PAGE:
Grown Up Advent

One Sunday night a couple of weeks ago, we went to the Advent Market at the Freilicht Museum in Stübing outside of Graz. At 4:30 a group of us bundled up and met to walk around the old houses, view the crafts and partake of punsch and cake. The sun was setting–and setting really fast as it is wont to do around here in the winter– as we walked up the path to the first house. Inside was a group of people singing Christmas songs. Led by a mellow fellow in traditional garb, people with songbooks sang sweetly, the sound of their voices hung in the air, crystaline, distinct–almost like another entity joined us from…Christmases Past.

We continued on our trek that night, visiting lace makers, potters, candlemakers, blacksmiths and the like. It was all very charming and traditional (we have the same kind of place in Santa Fe–Las Golondrinas–check it out if you ever visit) and extremely Austrian. It was nice.

But all I could think of after visiting several old Austrian farm houses was how cold everyone must have been in the old days. Cold, man, really cold! And dark, really dark. If you are more than 4 meters from the fireplace you are going to be cold, baby. Teeny windows, teeny doors. Cold people. And hardy; hardy, strong old Austrians.

The whole experience that night really made me feel far from home; it was so different from America. I mean, first off, unless it is a football game, you never get Americans to go outside at night in the cold. No way. We might drive around in our cars with the heater running to look at Christmas lights or maybe go to the mall and pretend we are walking around in some Disney-inspired Christmas landscape—but actually go outside in the cold? No chance.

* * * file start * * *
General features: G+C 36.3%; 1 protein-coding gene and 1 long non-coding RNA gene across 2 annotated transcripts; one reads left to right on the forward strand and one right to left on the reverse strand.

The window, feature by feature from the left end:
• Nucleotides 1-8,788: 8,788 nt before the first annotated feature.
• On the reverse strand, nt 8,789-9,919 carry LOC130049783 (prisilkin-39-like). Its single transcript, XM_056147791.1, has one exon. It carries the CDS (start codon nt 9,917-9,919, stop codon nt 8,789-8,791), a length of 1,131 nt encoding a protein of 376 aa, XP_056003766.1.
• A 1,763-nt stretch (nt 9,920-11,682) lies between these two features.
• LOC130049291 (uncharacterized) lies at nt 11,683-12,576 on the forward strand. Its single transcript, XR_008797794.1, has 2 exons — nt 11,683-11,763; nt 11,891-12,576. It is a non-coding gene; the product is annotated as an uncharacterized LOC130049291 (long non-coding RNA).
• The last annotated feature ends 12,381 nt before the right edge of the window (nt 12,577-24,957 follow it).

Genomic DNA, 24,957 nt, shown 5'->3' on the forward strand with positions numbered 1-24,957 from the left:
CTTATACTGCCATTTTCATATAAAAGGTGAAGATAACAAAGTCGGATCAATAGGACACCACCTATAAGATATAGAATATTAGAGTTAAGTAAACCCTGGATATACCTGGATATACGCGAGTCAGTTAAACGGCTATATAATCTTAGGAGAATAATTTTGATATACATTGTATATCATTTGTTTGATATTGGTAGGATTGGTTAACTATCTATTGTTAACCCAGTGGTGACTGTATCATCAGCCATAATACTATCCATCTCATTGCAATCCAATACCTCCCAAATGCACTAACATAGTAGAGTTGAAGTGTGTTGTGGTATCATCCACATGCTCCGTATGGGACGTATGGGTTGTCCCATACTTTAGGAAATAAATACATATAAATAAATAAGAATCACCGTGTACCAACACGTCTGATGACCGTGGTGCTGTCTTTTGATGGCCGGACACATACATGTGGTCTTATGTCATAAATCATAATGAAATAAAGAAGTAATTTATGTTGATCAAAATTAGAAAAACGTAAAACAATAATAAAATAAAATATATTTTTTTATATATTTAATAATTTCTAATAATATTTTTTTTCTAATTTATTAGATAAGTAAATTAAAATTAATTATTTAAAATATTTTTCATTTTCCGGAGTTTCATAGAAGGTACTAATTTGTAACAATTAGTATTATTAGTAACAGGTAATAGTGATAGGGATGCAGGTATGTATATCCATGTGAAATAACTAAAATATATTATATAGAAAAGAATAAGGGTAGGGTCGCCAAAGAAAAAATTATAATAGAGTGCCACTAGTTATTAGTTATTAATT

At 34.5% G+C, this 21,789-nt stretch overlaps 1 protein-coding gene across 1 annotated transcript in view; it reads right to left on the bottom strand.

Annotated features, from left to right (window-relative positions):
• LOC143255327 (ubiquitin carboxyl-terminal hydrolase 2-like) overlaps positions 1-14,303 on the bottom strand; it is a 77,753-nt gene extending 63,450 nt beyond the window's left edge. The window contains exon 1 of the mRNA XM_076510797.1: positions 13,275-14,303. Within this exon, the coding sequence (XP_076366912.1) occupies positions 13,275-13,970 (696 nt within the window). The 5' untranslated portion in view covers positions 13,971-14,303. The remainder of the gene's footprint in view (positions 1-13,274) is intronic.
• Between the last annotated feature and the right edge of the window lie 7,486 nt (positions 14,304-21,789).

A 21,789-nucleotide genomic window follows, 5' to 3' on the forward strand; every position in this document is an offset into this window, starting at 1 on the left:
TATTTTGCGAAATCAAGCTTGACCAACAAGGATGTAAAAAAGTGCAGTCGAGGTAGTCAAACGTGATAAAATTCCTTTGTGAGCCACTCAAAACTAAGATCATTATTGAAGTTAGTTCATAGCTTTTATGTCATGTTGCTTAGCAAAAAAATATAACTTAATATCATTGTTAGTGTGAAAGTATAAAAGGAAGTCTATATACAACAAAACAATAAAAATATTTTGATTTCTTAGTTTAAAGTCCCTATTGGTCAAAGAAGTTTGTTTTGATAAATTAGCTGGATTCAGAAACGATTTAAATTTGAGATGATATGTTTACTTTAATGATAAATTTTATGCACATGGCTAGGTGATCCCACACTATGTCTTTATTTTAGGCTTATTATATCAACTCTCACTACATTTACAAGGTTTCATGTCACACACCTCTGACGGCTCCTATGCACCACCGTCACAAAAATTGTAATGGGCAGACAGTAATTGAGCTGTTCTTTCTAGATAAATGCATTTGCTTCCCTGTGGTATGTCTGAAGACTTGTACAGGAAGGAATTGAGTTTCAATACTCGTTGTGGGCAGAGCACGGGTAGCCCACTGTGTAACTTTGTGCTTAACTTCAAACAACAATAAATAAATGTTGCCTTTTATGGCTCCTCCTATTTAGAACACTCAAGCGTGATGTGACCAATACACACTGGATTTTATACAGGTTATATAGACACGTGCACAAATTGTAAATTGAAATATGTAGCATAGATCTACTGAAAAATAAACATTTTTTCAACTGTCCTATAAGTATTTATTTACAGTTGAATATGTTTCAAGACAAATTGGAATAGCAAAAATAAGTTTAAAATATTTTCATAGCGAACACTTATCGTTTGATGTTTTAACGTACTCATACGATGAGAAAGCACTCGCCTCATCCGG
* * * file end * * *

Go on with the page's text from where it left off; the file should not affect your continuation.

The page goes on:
And the Advent Market was sooo dark, lit only by the moon and a few dim lanterns. At one point while walking down a dark path we had to put our arms out to keep people walking toward us from bumping into us. It was that dark–we couldn’t see anything. Would that happen in America? Not possible. Think of the liability if someone fell. We sue each other at the drop of a hat. Public spaces are designed so we can’t hurt ourselves if we try. Bright lights, railings, locked doors, unopenable windows. We design our public spaces for two-year-olds. It is quite different here. It is assumed people will take responsibility for themselves. What a concept.

I have to admit, though, that my favorite part of the market was the fire logs! (OK, maybe I am uncultured) Hollowed out logs set on end, on top of three or four stones (for air flow), and lit by a smoldering stick. The log burns from the inside out, creating a fast burning, hot flame that shoots out the top–looks like the flame from a rocket engine. These were really cool and we all stood around drinking punsch and trying to stay warm.

Little Ronja looked like a giant M&M in her orange snowsuit, but at least she was easy to keep an eye on. We all had a good time and I really appreciated being here in Graz–it is so wonderfully, old-fashionedly Christmassy.

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